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In Vitro Setting of Dose–effect Relationships of 32 Metal Compounds in the Balb/3T3 Cell Line, as a Basis for Predicting their Carcinogenic Potential

Francesca Mazzotti, Enrico Sabbioni, Jessica Ponti, Michela Ghiani, Salvador Fortaner and Gian Luigi Rossi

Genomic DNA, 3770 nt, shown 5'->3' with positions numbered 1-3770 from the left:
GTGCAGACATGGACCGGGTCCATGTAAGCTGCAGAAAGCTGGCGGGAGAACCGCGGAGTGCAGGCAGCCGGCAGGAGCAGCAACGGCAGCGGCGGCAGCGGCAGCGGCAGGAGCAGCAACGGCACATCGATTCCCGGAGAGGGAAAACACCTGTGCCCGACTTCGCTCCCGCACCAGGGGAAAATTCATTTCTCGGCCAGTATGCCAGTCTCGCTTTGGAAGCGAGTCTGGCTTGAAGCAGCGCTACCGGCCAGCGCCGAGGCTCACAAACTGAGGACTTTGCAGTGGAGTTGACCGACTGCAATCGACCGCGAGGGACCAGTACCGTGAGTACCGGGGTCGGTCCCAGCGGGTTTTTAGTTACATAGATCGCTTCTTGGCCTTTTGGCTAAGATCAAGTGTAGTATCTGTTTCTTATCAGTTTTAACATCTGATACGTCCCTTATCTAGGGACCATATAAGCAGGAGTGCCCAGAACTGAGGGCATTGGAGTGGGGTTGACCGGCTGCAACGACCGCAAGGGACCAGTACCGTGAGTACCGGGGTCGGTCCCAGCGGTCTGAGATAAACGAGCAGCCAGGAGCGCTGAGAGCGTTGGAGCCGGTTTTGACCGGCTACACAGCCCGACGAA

The results are reported of the second stage in a programme for a systematic in vitro study on the carcinogenic potential of metal compounds with Balb/3T3 clone A31-1-1 mouse fibroblasts. Nineteen metal compounds that exhibited a strong cytotoxic effect during a previous screening run with a 100µM fixed dose were tested with a 72-hour exposure over a wide range of concentrations (from 0.1µM to 1000µM), to produce dose–effect curves to permit extrapolation of the 50% inhibition concentration (IC50) values for each metal compound. This allows the establishment of a suitable range of doses for individual metal species, for use in the subsequent Balb/3T3 assay based on a two-stage concurrent cytotoxicity and morphological transformation protocol. Another 13 metal compounds were also tested, to determine whether the Balb/3T3 cell transformation assay really is a valuable in vitro model in relation to the problem of metal speciation. Of the metal compounds assayed, 26 showed a dose related cytotoxic response with calculated IC50 values ranging from 0.25µM (CH3HgCl) to 140µM [(C5H5)2TiCl2], whereas six metal compounds, namely (NH4)6Mo7O24·4H2O, CH3AsO(OH)2, (CH3)2AsNaO2·3H2O, KBr, CrCl3·6H2O and (NH4)2[TiO(C2O4)2]·H2O, displayed no observable cytotoxicity or low cytotoxicity at all the doses tested. The determination of IC50 values permits a ranking of the cytotoxicity responses of metal compounds with the highest cytotoxicities. Dose–effect curves and IC50 values of different chemical forms of individual metal compounds of As, Br, Cr, Hg, Ir, Pt, Te, Ti and V (cationic/anionic inorganic or organometallic species) showed clearly how the chemical nature of the metal strongly influences the toxic response. This confirms that the Balb/3T3 cell line is a valuable in vitro model with respect to the problem of metal speciation. This is a fundamental aspect to be considered when incorporating the results from in vitro cell transformation assays of the carcinogenic potential of metal compounds into regulatory testing schemes. In this context, the choice of test metal species for the development and validation of such assays cannot disregard the possibility that humans will be exposed to specific chemical forms of individual metal compounds (different oxidation states, and inorganic or organometallic natures) that can profoundly affect their toxicity.